IPOs have always drawn interest of investors as they provide a very good opportunity for investments in quality companies which are looking to raise funds. IPOs of good stable companies offer a win-win situation for both the company as well as the investors.
Whenever an IPO is rolled out, you must have heard that the IPOs have various categories in which investors can invest in it. The IPO subscription is also opened in different slots for different categories of investors. All categories have a reserved quota or percentage of shares – out of the total number of shares that the company wishes to list.
For companies, larger institutions or institutional investors are preferred buyers of shares, as compared to retail investors. Hence, slots are open on different dates and at different times for these preferred stockholders. The allotment of shares depends on the category, in which one has applied. Let’s understand all the categories there are through which investors, institutions and others invest their money in a company through its IPO.
1) Retail Individual Investors (RII): This is the most common category for applying for an IPO. It includes Resident Indian Individuals along with NRIs and HUF. The investment amount under this category is capped at 2 lakhs. This category allows bidding at the cut-off price and minimum 35% of the offer is reserved for RII category.
2) Non-institutional bidders (NII): All individuals from the Retail Category who wish to apply for an amount greater than 2 lacs can apply under the NII category. Minimum 15% of the offer is reserved for this category. Not less than 15% of the offer is reserved for Non-institutional bidders. They enjoy the privilege to withdraw their bids until the day of allotment. However, they are not eligible to bid at cut-off price.
3) Qualified Institutional Bidders (QIB): All the public financial institutions, commercial banks, Foreign portfolio investors, mutual funds etc. apply under this category. All such entities necessarily need to be registered with SEBI before applying. QIBs have a reserved quota of 50% of the offer. They are not able to bid at cut off price and can neither withdraw their bids after the closing of the IPO.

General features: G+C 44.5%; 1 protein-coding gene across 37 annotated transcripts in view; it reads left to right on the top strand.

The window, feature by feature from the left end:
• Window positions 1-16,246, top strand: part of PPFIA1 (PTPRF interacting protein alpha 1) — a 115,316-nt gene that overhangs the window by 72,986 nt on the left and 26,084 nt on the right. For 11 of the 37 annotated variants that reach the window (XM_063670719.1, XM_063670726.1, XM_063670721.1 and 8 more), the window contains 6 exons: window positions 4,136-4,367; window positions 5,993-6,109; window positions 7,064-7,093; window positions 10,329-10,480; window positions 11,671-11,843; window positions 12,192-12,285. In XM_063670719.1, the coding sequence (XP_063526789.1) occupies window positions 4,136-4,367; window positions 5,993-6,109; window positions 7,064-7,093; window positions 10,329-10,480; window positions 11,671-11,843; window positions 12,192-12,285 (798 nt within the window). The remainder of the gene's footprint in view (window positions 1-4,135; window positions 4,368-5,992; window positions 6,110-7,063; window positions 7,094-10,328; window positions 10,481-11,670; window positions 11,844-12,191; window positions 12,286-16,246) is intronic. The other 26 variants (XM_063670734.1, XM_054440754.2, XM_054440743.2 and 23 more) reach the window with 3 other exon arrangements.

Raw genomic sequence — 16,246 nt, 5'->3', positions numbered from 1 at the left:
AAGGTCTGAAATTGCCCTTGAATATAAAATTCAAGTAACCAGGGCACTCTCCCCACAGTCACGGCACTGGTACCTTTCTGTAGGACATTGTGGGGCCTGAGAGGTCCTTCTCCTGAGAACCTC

4) Anchor Investor: The investors who are a Qualified Institutional Buyer and are making an application for investing 10 crores or more through the book building process fall under this category. Up to 60% of the QIB category can be allocated to Anchor Investors. The issue price for Anchor Investors is decided separately. The minimum application size for Anchor Investors is 10 Crores and merchant bankers, promoters and direct relatives of them can’t apply under this category. They are not eligible to bid at the cut off price.
5) Foreign Institutional Investors (FII): All the foreign investors who belong to any other country and wish to invest in IPO fall under this category. This type of investors generally invest in companies from developing economies like India where the growth rate is very high.
These are some of the most common categories which are usually associated with every IPO. Rolling out an IPO is a very tedious process. It is very important for applying in the relevant category to increase your chances for allocation.
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Data presented here is taken from company's inception
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